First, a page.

Whole Hog / 120 lbs



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We got tasked to cook a whole hog for a party with about 50 guests. I was going to do a 75-80 lb hog but found out it would be cheaper to do a 100 lb hog, and they get to keep the leftovers. This was our first whole hog on the Lang 84 and my first whole hog cook.

Hog showed up at 120 lbs, so now they have a lot of extra meat. But she did fit in the 150 quart cooler I brought (thankfully with a domed lid or there would not have been much room for ice).


My plan was to cook for 12 hours at 275° and then have a couple hour rest, drive to the party (9 miles) and serve. Got in trouble when I started asking other people what they did and reading online. I checked with Kevin (Thanks Kevin!) and he confirmed my original timeline should be close. Got everything setup to come back out at 1 AM and fire the smoker


Fired a couple chimneys of Stubbs around 1 AM. Usually we just use a little bit of K to get the wood going, but since this was going to be 120 lbs of cold meat I wanted a nice fire going.


We kept it simple with the prep. Flipped her over and removed some bits left behind. S&P underneath, flipped it back and salted the skin. I know the salt didn’t penetrate but it would have been weird not salting both sides of something. Then removed the eyes, foiled the snout, ears, and tail. We also balled up some aluminum foil the size of an apple and pried open the mouth to stuff that in there.


We took the top sliding rack of the Lang out and used it as a tray to move the hog around. Made it much easier to get on/off the smoker.

The right side of our Lang runs anywhere from 20-50° degrees hotter than the left depending on how we have our fire positioned in the firebox. If the left side dropped below 250°, we added a couple logs. If the right side dropped below 275°, we added a couple logs. This kept us at an average of 275° or so throughout the cook. It’s a whole hog, so it’s flexible


At 8 hours in we finally opened it up to see how things were going. We also added probes to the shoulder & ham. Shoulder was at 162° and Ham at 180°. We spun the hog around about backed the cooker down to around 250° average after that.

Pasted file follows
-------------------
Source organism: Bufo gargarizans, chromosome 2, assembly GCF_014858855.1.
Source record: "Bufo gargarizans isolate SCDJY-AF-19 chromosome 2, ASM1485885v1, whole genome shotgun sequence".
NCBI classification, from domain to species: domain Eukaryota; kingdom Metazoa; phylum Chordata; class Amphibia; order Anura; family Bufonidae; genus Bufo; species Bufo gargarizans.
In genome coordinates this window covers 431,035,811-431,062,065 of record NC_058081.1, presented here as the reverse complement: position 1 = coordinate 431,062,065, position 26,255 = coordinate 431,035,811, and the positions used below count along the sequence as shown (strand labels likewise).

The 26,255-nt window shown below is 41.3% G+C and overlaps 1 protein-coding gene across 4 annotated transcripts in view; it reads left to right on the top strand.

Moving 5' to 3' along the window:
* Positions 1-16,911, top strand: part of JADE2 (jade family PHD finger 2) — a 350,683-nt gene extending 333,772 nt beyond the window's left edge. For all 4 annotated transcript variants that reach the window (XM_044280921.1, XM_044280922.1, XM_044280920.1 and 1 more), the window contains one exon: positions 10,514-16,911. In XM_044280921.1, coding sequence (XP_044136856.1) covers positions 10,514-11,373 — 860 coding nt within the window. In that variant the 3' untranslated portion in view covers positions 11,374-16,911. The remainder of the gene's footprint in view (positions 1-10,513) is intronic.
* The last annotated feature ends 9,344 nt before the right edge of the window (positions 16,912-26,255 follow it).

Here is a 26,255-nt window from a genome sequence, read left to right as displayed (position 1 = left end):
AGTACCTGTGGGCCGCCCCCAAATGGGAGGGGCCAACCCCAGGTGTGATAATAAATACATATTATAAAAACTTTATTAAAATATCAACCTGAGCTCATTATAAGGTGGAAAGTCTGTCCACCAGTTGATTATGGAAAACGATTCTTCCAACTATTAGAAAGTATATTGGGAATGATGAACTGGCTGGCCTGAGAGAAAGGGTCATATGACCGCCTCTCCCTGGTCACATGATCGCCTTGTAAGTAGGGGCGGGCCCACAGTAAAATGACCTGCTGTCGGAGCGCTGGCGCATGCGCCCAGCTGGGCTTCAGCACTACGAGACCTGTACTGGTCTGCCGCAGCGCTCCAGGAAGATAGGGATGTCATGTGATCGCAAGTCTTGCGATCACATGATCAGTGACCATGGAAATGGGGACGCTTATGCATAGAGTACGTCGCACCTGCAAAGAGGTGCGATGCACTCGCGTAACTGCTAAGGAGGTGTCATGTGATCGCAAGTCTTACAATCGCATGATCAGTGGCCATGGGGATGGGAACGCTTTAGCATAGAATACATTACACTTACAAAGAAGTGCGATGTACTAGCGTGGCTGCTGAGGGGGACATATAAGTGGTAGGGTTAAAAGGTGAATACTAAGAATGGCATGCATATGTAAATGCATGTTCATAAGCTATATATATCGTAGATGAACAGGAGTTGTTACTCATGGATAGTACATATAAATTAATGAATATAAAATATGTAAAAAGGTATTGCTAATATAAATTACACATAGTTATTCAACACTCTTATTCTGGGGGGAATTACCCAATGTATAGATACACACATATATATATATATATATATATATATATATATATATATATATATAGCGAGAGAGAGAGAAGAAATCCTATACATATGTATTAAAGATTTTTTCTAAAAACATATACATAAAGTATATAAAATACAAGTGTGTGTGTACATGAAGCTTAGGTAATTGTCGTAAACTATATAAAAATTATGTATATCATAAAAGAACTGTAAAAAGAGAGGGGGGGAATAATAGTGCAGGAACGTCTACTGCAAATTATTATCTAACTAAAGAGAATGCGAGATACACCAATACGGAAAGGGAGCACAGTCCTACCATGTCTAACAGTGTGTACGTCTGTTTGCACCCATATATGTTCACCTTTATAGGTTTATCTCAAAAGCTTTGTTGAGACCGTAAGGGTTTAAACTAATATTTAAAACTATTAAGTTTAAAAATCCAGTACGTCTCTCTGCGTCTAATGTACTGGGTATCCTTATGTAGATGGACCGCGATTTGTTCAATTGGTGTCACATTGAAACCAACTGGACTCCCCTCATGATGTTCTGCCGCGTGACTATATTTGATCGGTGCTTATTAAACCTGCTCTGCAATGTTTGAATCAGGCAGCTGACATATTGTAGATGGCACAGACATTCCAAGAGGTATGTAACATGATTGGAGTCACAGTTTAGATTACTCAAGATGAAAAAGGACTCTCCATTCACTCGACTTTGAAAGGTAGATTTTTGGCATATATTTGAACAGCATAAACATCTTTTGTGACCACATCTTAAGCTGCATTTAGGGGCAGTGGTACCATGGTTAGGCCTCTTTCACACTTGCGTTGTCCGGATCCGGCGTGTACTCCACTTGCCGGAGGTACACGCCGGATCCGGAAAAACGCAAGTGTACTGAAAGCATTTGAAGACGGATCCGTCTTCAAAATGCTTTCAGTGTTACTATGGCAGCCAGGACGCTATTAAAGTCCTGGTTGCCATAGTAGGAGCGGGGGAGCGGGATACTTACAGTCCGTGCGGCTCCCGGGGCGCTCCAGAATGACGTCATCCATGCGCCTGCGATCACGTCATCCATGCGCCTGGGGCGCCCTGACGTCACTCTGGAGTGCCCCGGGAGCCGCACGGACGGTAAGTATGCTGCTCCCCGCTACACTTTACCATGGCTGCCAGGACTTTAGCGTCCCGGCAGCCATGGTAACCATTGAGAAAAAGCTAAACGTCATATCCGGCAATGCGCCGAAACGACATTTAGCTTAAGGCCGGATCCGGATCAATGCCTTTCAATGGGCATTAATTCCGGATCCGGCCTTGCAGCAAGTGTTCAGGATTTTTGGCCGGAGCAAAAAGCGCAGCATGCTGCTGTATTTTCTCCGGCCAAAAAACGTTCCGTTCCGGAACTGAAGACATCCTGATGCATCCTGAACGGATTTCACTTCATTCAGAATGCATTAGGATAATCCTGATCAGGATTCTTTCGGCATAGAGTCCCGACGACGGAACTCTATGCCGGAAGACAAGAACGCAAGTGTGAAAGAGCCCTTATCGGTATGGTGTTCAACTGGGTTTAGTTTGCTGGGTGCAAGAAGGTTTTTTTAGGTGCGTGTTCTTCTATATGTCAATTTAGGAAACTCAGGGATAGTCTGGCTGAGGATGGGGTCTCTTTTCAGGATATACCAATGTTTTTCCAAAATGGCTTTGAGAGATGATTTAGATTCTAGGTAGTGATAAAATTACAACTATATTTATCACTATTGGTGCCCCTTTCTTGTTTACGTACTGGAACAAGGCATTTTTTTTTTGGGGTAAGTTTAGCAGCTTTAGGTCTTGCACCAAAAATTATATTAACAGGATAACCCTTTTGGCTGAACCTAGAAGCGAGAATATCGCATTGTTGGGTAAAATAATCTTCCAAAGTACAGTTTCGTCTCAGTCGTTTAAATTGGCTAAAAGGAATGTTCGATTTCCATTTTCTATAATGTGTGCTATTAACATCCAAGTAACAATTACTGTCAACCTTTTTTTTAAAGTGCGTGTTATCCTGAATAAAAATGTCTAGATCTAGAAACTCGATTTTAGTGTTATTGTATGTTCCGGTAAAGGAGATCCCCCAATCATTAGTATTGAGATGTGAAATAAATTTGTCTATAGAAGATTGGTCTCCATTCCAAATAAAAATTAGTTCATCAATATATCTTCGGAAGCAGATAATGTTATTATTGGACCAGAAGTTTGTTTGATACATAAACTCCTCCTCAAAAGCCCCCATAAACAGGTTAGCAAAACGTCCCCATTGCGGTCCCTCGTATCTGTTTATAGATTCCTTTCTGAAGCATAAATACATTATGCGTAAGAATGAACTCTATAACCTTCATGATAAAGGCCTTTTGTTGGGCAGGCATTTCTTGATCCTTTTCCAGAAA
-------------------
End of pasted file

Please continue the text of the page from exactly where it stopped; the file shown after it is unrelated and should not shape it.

At 1:30, 11.5 hrs in, we were around 195 on both ends so we shut the cooker down to 150° to let it rest.


When we got to the party we opened up the smoker for everyone to see. Setup a table where we could pull the rack onto. Once out we garnished the hog for a photo op before we cut in.



The meat came out really good. 120 lbs was overkill for the party, but they got a lot of leftovers out of it. Honestly the cook wasn’t that hard since we had a couple people doing it and could rotate sleep shifts. Using the rack to get the hog on/off made life really easy.

Thanks for looking!
Looks good Josh. I don't have a moker that will handle a s\whole hog of that size. I've been rotissing whole hogs for a several decades and it takes roughly 6 hours to cook a 120 lb hog if the hog is stuffed with lemon grass and seasonings then sewn shut. If left split open it takes about 4-1/2 hours. The constant rotating keeps the hog basted. Thanks for sharing...

Great cook Josh. So do you find that if you build your fire in the back of the box the right side of the cooking chamber gets hotter? I need to do more experimenting with my Lang. I have been raising the front end up a bit to see if I can get the heat/smoke to run faster thru the chamber to try and even out the temp. It seems to make a difference.
Anyway, enjoy your left over Hog!
Thank you everyone! We had a great time and will be doing more of these.

Joe, I’d like to do a one on a spit, but since we have a smoker that we handle the size it was easy and not much to worry about for my first whole hog cook.

Steve, Yes, the closer the fire is built to the chamber the hotter my right side runs, which is nice in some circumstances. But if we build back towards the door of the fire box the variation can get down to as little as 10-20° between left-right, but a 25° difference is easier to maintain. We raise the front (as you can see in the second photo) to get the draft going but then level it once we get to temp. My concern there is grease building up on the plate and not draining if left up since we usually have a lot of meat on there if we are breaking this thing out. Overall I really like the Lang if I am cooking during the day. Overnight, WSM is coming out, I need some sleep.

Lawrence, we did not get the skin crispy nor did we really try. The way we went about this is not going to get the skin crispy on a reverse flow, but we knew that. There is up to an inch of fat underneath that skin in some parts, so you need some high or direct heat to crisp that up (Think chicken skin). But we were going for presentation. If I cooked one for myself I would probably butterfly it and cook slowly direct over coals, then flip to crisp the skin.